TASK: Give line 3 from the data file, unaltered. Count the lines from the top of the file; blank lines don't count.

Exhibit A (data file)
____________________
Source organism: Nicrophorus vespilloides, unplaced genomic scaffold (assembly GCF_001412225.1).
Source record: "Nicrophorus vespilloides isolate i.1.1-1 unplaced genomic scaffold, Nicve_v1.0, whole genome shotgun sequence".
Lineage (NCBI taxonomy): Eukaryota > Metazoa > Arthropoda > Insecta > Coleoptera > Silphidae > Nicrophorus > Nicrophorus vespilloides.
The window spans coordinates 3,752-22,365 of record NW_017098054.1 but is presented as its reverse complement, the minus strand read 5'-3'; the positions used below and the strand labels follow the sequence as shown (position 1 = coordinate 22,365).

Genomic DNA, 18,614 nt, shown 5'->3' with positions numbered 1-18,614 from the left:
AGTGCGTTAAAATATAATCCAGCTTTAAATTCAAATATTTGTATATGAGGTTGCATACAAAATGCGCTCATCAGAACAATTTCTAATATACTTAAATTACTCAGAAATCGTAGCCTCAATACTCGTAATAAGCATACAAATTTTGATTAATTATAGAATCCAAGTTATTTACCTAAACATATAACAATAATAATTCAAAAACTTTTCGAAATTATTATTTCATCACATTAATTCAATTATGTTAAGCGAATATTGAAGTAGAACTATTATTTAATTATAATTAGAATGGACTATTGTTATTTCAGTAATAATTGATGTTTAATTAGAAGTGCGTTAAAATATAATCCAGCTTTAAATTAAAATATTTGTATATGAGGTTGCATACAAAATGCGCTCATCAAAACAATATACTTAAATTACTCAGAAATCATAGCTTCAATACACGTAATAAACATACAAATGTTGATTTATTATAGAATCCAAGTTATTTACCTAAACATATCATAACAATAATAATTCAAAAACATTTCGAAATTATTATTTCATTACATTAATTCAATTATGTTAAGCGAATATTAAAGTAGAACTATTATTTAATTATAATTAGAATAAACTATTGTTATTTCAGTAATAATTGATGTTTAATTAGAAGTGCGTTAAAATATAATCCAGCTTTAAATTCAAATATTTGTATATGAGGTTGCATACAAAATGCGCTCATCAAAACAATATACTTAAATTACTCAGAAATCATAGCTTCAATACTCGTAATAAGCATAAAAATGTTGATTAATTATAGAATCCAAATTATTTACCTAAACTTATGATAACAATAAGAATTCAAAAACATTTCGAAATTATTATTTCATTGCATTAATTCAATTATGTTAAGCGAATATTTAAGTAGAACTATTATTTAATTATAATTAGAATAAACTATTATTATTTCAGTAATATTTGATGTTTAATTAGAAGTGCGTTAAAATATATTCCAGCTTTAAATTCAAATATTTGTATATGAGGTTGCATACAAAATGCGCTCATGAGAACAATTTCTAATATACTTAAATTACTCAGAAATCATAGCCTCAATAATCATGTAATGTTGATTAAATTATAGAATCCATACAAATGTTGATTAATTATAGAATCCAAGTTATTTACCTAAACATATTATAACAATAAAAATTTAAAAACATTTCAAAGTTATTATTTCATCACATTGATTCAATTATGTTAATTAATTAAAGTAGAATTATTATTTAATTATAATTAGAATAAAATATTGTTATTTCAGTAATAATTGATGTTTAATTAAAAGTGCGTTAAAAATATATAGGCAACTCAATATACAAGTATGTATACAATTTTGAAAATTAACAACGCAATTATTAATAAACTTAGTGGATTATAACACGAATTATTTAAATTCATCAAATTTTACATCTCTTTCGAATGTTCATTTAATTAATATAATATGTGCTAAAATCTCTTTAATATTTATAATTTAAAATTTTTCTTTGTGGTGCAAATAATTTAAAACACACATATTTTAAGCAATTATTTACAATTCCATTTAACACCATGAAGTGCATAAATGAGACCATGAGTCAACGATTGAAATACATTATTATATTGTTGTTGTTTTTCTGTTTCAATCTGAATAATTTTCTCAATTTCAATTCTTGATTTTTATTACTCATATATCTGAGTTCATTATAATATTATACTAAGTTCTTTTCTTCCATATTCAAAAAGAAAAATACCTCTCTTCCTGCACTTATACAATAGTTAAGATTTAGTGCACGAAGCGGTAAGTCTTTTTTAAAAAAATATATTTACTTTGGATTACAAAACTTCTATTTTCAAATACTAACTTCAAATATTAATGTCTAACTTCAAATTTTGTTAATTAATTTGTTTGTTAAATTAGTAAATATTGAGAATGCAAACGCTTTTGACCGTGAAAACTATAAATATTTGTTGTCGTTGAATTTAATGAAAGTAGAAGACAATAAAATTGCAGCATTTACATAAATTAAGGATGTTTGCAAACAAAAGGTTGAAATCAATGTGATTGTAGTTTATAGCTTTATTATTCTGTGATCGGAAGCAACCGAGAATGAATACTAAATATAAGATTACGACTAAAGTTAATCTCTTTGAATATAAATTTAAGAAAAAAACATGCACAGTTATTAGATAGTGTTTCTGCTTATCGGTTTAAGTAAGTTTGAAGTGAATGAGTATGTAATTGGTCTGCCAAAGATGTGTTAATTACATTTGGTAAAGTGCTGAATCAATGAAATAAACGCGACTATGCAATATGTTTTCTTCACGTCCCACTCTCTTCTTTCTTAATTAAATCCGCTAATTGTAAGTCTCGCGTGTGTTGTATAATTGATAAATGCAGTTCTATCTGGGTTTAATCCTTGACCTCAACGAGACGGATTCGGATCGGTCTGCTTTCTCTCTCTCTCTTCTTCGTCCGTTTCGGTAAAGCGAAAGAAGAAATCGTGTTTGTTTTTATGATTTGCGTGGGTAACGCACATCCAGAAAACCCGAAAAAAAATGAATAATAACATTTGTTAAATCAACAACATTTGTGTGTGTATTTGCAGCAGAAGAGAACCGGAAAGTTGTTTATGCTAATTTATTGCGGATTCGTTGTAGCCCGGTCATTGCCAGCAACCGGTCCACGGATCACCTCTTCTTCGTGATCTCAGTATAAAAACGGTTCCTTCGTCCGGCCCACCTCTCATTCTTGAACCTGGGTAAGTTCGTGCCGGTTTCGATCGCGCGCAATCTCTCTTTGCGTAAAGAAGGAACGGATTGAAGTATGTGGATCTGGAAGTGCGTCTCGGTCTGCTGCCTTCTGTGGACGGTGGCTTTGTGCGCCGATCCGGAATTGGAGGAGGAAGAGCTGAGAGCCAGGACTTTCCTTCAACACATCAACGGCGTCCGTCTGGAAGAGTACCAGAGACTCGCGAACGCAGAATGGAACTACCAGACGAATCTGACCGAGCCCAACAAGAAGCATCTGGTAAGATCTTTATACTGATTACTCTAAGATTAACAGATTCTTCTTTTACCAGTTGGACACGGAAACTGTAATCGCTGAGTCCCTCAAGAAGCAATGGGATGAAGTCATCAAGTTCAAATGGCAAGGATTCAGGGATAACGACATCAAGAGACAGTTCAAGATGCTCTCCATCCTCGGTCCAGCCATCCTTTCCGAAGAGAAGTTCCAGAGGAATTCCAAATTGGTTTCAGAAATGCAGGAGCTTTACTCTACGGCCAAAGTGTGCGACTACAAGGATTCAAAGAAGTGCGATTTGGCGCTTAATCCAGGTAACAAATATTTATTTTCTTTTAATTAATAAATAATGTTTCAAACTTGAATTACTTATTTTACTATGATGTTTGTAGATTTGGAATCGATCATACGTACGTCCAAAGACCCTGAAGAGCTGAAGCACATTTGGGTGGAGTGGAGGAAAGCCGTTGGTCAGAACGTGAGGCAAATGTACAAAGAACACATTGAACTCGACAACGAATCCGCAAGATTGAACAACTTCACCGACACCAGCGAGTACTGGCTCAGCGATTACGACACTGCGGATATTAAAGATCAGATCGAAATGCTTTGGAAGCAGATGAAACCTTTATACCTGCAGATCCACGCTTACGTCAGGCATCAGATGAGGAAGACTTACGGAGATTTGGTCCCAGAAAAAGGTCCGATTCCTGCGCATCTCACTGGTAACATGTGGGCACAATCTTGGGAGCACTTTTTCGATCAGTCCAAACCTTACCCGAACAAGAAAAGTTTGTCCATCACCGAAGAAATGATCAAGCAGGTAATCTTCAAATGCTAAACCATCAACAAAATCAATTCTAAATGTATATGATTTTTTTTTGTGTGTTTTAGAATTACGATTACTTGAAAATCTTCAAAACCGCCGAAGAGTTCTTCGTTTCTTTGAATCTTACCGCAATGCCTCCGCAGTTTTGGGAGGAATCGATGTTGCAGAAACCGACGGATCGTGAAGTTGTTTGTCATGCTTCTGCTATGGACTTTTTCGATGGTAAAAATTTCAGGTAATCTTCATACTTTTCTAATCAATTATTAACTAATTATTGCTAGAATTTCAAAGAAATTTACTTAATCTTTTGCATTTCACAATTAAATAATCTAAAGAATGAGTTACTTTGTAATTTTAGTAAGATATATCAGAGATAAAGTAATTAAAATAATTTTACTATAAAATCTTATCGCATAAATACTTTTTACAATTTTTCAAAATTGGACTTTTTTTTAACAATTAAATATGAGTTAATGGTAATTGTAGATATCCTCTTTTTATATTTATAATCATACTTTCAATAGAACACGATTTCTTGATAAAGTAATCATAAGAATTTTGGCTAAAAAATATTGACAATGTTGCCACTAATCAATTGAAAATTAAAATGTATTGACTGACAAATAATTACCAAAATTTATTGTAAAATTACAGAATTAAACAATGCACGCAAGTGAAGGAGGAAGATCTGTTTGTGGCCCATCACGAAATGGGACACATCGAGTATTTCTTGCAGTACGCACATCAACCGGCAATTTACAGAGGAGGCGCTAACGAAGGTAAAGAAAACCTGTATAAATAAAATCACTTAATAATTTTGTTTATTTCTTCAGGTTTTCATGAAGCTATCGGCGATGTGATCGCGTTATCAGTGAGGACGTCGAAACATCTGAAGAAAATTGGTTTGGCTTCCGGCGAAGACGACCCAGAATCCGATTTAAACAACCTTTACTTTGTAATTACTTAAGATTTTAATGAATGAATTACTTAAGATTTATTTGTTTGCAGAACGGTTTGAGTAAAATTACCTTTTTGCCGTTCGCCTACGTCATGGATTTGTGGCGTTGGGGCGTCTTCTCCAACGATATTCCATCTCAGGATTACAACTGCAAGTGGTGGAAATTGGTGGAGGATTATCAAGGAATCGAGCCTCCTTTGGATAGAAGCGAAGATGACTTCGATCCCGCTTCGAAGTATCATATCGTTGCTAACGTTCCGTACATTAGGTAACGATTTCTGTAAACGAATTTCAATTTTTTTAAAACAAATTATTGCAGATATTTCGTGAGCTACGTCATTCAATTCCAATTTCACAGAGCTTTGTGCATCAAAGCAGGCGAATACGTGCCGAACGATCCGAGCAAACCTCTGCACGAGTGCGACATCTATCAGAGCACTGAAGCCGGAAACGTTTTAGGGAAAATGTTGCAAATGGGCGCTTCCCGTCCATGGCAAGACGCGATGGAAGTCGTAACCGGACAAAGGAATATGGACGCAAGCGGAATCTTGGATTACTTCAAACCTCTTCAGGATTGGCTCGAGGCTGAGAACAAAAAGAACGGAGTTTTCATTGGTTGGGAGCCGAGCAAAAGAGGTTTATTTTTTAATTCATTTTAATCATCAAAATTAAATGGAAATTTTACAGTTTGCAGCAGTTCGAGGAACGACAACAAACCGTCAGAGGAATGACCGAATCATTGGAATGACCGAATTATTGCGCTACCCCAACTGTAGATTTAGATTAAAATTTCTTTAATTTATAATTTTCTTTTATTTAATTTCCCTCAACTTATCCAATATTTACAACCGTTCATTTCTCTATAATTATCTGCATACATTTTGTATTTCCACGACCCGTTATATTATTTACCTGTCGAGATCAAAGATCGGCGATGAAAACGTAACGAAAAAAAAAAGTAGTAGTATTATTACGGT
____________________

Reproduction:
Lineage (NCBI taxonomy): Eukaryota > Metazoa > Arthropoda > Insecta > Coleoptera > Silphidae > Nicrophorus > Nicrophorus vespilloides.